Daruma: Bringing Good Luck to Your Life

Not everyone believes in luck. Depending on one’s beliefs, something good happening in one’s life can be attributed either to luck or to the works of a higher being. In most Asian countries, they believe in luck and take it to a whole new level. Talismans, charms, and figurines can be a source of good luck as believed by some people. Not only luck, but these things are also believed to bring good fortune to the user. Many people have traveled all over the world, specifically to certain parts in Asia, just to be able to visit shrines and obtain certain relics and charms that are believed to bring good luck and fortune to one’s life. 

In Japan, there are many traditions that surround the idea of obtaining good luck or fortune. There are those who pray to gods and visit shrines while there are some who purchase charms and talismans and use them for good luck. Among the many products that are being sold in the country that is believed to bring good luck is the Daruma doll.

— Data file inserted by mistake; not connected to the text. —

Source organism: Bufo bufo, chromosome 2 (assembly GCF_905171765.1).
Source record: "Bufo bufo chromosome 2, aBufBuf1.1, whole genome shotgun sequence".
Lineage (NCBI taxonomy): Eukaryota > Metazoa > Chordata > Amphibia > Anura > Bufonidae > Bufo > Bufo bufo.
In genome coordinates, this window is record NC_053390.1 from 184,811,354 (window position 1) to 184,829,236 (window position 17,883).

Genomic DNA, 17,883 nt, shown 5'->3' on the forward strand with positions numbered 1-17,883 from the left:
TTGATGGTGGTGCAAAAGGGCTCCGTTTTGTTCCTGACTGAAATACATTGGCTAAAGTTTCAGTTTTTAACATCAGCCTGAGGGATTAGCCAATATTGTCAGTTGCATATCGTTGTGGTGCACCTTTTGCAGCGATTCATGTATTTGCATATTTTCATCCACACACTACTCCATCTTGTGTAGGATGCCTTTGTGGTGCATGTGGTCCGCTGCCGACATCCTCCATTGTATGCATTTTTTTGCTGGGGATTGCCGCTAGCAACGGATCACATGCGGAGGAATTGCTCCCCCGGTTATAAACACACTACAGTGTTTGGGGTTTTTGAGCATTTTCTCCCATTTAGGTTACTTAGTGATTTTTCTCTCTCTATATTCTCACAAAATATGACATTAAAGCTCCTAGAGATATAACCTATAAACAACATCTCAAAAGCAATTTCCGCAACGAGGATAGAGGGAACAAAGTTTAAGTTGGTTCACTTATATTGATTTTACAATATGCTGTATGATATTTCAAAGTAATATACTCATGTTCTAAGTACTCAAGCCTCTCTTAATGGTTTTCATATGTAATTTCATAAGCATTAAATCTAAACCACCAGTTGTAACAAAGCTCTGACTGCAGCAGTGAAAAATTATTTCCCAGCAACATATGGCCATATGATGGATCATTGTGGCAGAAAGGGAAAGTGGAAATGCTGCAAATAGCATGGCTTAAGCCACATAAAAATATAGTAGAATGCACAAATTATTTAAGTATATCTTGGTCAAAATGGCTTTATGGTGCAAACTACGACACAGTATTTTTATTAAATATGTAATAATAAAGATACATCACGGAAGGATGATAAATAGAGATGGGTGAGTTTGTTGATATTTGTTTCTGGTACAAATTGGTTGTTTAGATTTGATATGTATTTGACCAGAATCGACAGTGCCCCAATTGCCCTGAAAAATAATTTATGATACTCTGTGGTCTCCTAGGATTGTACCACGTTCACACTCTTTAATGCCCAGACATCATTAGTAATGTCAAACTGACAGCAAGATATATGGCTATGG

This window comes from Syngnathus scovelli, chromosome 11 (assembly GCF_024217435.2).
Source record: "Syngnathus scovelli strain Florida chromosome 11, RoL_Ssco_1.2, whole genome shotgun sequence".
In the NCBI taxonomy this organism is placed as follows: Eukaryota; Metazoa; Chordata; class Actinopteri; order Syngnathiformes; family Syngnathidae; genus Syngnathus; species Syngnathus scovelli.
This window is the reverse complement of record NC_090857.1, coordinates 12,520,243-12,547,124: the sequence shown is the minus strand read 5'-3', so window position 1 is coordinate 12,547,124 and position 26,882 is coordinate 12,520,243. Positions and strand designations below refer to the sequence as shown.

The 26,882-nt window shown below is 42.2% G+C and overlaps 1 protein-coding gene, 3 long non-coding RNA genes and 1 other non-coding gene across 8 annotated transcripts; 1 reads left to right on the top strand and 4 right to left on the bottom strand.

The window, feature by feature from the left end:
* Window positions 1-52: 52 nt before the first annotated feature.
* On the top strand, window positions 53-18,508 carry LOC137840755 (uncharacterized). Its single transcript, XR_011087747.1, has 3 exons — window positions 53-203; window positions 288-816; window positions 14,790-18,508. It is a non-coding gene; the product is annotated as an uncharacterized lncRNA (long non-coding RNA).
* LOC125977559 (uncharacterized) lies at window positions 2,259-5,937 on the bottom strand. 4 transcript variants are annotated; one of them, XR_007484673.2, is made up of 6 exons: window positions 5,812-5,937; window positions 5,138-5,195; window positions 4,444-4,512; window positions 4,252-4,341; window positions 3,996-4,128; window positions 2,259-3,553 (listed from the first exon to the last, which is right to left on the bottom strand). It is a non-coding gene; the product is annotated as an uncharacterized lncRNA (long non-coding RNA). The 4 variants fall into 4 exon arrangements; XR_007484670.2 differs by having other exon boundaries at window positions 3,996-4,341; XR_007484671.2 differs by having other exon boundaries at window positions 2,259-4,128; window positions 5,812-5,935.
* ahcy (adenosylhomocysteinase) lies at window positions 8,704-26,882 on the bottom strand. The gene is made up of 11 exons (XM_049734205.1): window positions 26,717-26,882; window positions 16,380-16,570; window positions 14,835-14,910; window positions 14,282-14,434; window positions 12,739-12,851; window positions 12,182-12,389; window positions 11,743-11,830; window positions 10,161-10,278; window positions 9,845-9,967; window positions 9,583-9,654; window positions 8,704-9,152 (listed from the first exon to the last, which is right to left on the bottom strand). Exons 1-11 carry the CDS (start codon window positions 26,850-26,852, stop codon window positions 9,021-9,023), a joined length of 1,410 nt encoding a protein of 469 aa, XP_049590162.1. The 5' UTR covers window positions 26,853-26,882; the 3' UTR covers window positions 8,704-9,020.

Bodhidharma: The Model of the Daruma

Also known as the Dharma doll or just Daruma in Japanese, the Daruma doll is a traditional doll in Japan that was modeled after Bodhidharma. For those who are not fully aware, Bodhidharma is the founder of the Zen sect of Buddhism in Japan. Having lived during the 5th or 6th century AD, Bodhidharma was a Buddhist monk in the Land of the Sun. Traditionally, the transmission of Ch’an or Zen Buddhism to China is attributed to Bodhidharma. It is believed that Bodhidharma was the one who initiated the physical training of the monks residing in the Shaolin Monastery. This then led to the formation of Shaolin kungfu. On the other hand, in Japan, he is more commonly known as Daruma.

Because there is only limited information about the biography of Bodhidharma, many accounts relayed in association to him are layered with legends. One story says that Bodhidharma had a reputation for wall-gazing. It was said that he would meditate while facing a wall. However, this lasted for a period of nine years without him moving at all. This caused his limbs, both arms and legs, to fall off due to atrophy. Another legend states that he fell asleep during his meditation of nine years. Becoming angry with himself because of this lapse, he cut off his eyelids so he should never fall asleep again. Whether these stories are true or not is unbeknownst to the public. 

How the Daruma Doll Came To Be